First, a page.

Plaintiff's second and third points are that "the court erred in not holding verdict was against the law and that verdict is a mistake under the law and the evidence" and that "the court erred in overruling plaintiff's motion for new trial because said verdict was the result of prejudice, passion, failure of the jury to recognize the negligence of defendant and his failure of proof of legal defense, and was a mistake of the jury under the law and the evidence." *266 These generalized charges, which are submitted with no particularization either in the points themselves or in the argument section of plaintiff's brief, are meaningless abstractions not even in colorable compliance with the requirements of Rule 83.05 and raise nothing for appellate review. Edmisten v. Dousette, Mo.App., 334 S.W.2d 746, 750, and cases cited in footnote 2. Moreover, the language of these points and the holdings in the cases cited thereunder (in several of which the appellate court affirmed the action of the trial court in granting a new trial on the weight of the evidence) indicate that the quoted complaints are but ill-disguised variations of the same misplaced effort reflected by the first point, namely, to seek a new trial here on the weight of the evidence.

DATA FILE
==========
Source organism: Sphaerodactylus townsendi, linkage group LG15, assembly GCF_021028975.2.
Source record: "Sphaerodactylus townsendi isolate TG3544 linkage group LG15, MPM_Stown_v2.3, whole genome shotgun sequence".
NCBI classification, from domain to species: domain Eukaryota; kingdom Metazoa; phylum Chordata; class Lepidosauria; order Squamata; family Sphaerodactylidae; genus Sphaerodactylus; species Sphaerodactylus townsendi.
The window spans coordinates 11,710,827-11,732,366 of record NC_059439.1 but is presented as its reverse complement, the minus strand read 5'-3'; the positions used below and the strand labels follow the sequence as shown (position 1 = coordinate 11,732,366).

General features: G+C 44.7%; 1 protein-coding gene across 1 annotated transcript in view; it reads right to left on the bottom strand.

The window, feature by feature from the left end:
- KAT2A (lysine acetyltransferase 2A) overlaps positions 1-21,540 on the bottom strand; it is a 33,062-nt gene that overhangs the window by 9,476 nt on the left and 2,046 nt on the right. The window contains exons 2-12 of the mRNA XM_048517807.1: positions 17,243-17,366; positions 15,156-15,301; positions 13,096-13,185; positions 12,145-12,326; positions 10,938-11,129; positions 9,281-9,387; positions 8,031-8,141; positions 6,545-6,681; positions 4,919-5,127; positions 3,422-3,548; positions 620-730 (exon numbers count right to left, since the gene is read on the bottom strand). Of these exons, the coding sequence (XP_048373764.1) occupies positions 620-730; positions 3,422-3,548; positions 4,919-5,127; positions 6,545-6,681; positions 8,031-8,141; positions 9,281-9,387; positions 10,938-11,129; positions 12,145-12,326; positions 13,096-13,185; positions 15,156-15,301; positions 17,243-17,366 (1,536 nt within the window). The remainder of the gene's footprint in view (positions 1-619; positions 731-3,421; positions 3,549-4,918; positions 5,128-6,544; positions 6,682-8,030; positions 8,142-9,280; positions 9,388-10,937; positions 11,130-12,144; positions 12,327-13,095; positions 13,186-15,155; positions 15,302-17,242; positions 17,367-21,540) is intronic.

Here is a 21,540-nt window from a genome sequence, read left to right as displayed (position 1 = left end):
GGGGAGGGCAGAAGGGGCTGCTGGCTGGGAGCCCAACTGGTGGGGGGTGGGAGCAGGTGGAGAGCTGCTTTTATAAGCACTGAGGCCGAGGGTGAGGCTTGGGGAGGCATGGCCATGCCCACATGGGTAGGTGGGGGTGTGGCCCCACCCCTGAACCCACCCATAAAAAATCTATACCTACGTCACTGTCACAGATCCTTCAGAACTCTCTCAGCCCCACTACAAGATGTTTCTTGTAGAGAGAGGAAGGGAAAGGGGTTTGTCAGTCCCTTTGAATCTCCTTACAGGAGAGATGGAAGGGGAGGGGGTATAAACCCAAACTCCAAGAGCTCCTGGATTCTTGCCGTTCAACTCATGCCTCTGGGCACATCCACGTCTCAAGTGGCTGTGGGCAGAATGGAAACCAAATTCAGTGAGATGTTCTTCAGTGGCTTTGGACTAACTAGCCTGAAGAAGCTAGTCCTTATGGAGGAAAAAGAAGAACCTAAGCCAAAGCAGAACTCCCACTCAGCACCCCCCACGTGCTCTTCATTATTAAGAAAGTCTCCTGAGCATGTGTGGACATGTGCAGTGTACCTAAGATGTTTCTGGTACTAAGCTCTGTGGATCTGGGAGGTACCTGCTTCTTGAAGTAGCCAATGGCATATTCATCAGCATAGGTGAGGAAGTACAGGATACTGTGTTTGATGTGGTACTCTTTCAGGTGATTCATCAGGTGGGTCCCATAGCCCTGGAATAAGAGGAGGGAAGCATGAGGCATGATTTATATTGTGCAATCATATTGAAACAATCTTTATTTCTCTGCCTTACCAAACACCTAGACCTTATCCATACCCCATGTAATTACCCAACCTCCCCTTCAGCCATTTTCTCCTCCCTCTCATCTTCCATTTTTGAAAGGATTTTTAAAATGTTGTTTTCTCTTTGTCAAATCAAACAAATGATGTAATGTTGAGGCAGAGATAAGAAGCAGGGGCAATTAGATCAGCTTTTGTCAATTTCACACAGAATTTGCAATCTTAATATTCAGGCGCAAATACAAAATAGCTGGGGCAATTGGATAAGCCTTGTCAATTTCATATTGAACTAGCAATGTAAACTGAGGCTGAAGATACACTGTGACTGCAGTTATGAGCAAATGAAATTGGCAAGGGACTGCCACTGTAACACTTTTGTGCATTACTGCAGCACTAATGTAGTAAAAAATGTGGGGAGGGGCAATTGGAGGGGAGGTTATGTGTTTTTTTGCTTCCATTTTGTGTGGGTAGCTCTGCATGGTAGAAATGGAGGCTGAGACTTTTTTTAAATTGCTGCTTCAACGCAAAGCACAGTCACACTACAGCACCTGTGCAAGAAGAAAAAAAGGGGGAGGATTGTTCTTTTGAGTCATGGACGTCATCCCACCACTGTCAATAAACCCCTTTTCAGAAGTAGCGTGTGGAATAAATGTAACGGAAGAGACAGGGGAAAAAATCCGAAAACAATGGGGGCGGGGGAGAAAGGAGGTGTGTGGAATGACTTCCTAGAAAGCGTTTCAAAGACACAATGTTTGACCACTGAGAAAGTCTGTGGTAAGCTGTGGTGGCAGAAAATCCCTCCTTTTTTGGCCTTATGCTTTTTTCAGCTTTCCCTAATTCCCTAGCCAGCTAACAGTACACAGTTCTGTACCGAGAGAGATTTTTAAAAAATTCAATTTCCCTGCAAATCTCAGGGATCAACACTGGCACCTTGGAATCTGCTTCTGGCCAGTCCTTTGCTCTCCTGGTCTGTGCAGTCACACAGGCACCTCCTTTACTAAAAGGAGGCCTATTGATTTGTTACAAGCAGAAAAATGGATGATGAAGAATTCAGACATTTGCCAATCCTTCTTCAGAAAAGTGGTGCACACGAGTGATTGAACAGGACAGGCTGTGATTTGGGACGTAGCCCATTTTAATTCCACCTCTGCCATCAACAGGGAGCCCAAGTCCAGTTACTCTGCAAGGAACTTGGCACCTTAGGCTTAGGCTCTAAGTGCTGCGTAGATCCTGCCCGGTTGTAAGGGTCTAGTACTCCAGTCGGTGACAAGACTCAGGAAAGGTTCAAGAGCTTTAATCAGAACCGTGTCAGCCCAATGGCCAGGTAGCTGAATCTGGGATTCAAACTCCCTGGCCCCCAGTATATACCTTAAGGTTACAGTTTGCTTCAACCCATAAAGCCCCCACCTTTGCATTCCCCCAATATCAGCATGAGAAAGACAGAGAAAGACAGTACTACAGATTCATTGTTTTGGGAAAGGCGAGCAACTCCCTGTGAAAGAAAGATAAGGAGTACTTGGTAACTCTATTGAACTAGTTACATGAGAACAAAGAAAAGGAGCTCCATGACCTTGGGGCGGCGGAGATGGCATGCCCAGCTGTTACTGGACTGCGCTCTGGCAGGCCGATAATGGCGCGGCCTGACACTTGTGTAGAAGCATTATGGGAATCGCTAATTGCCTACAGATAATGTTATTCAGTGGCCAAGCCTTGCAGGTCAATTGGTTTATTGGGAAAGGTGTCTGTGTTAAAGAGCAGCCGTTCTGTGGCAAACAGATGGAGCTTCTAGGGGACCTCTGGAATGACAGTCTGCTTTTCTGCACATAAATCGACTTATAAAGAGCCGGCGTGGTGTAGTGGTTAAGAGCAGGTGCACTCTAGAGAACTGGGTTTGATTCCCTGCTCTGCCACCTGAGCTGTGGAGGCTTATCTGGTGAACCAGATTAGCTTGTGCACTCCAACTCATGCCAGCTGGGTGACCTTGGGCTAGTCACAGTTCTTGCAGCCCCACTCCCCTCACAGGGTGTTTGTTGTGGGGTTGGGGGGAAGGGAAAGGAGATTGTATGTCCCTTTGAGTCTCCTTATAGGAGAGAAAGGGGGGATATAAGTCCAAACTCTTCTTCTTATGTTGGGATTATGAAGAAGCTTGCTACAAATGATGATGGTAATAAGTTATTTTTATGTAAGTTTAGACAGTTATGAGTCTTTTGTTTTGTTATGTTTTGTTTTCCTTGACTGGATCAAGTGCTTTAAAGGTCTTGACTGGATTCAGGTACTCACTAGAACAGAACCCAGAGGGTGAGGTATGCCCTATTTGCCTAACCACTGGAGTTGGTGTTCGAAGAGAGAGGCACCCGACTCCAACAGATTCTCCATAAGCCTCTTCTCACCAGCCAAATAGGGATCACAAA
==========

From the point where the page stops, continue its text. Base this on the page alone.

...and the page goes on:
In another point, plaintiff complains that "the court erred in not sustaining plaintiff's motion for new trial because defendant had negligently collided with the automobile in which plaintiff was riding contrary to the rear end doctrine." Defendant construes this to be a contention by plaintiff that she was entitled to recover as a matter of law; and, with no portion of the argument section of plaintiff's brief identified or identifiable as relating to this point and defendant's construction not challenged in a reply brief or upon oral argument, we similarly interpret the quoted language. However, plaintiff offered no motion for a directed verdict [Rule 72.01] and sought no peremptory instruction; but, on the contrary, plaintiff treated as issues for determination by the jury, and submitted by her instruction 1, (a) whether defendant had been negligent and (b) whether "such negligence if any directly caused" plaintiff's injury. In these circumstances, plaintiff did not preserve for appellate review, and is precluded from urging here, the contention that she was entitled to recover as a matter of law. Rule 83.13(a); Heideman v. Lorenz, Mo., 349 S.W.2d 230 [1]; Robbins v. Robbins, supra, 328 S.W.2d 555 [1]; Arnold v. Fisher, Mo.App., 359 S.W.2d 602, 606-607 [1]; Warren v. Weaver, Mo. App., 343 S.W.2d 682, 684-685 [3]. Although the foregoing is dispositive of this point, it may not be inappropriate to add that, if this point were to be ruled on its merits, we would be impelled to deny it. Schaefer v. Accardi, Mo., 315 S.W.2d 230, 232-233 [1-7]; Beezley v. Spiva, Mo., 313 S.W.2d 691, 695-696 [6-8].